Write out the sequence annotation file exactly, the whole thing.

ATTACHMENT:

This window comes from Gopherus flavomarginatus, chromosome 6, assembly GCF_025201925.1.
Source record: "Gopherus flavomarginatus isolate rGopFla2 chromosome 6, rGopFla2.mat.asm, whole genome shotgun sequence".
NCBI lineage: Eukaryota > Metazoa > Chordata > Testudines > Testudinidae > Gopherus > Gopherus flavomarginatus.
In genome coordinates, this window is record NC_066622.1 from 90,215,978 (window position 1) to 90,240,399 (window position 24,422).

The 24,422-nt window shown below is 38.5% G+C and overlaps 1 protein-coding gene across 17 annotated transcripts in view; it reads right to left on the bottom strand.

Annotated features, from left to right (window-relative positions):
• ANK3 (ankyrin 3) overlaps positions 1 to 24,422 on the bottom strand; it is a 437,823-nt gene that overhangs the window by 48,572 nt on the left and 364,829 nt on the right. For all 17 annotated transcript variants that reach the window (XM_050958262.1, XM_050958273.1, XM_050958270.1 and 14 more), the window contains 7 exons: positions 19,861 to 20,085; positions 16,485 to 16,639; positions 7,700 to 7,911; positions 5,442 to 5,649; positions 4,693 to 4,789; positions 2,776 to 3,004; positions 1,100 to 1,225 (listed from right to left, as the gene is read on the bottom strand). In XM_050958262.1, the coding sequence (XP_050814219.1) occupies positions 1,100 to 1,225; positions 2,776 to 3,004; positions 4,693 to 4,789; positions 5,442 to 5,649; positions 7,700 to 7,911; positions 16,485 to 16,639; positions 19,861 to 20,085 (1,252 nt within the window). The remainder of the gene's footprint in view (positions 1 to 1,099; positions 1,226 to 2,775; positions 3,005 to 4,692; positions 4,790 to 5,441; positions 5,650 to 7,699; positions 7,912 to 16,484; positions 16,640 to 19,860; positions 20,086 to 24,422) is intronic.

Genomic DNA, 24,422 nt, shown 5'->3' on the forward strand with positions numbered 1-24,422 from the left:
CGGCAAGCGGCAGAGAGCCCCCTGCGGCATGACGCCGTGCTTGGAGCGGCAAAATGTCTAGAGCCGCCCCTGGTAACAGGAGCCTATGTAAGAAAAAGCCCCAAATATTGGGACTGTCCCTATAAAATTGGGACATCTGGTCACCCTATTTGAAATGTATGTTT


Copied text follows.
This window comes from Gopherus flavomarginatus, chromosome 6, assembly GCF_025201925.1.
Source record: "Gopherus flavomarginatus isolate rGopFla2 chromosome 6, rGopFla2.mat.asm, whole genome shotgun sequence".
NCBI lineage: Eukaryota > Metazoa > Chordata > Testudines > Testudinidae > Gopherus > Gopherus flavomarginatus.
In genome coordinates, this window is record NC_066622.1 from 90,215,978 (window position 1) to 90,240,399 (window position 24,422).

The 24,422-nt window shown below is 38.5% G+C and overlaps 1 protein-coding gene across 17 annotated transcripts in view; it reads right to left on the bottom strand.

Annotated features, from left to right (window-relative positions):
• ANK3 (ankyrin 3) overlaps positions 1 to 24,422 on the bottom strand; it is a 437,823-nt gene that overhangs the window by 48,572 nt on the left and 364,829 nt on the right. For all 17 annotated transcript variants that reach the window (XM_050958262.1, XM_050958273.1, XM_050958270.1 and 14 more), the window contains 7 exons: positions 19,861 to 20,085; positions 16,485 to 16,639; positions 7,700 to 7,911; positions 5,442 to 5,649; positions 4,693 to 4,789; positions 2,776 to 3,004; positions 1,100 to 1,225 (listed from right to left, as the gene is read on the bottom strand). In XM_050958262.1, the coding sequence (XP_050814219.1) occupies positions 1,100 to 1,225; positions 2,776 to 3,004; positions 4,693 to 4,789; positions 5,442 to 5,649; positions 7,700 to 7,911; positions 16,485 to 16,639; positions 19,861 to 20,085 (1,252 nt within the window). The remainder of the gene's footprint in view (positions 1 to 1,099; positions 1,226 to 2,775; positions 3,005 to 4,692; positions 4,790 to 5,441; positions 5,650 to 7,699; positions 7,912 to 16,484; positions 16,640 to 19,860; positions 20,086 to 24,422) is intronic.

Genomic DNA, 24,422 nt, shown 5'->3' on the forward strand with positions numbered 1-24,422 from the left:
CGGCAAGCGGCAGAGAGCCCCCTGCGGCATGACGCCGTGCTTGGAGCGGCAAAATGTCTAGAGCCGCCCCTGGTAACAGGAGCCTATGTAAGAAAAAGCCCCAAATATTGGGACTGTCCCTATAAAATTGGGACATCTGGTCACCCTATTTGAAATGTATGTTT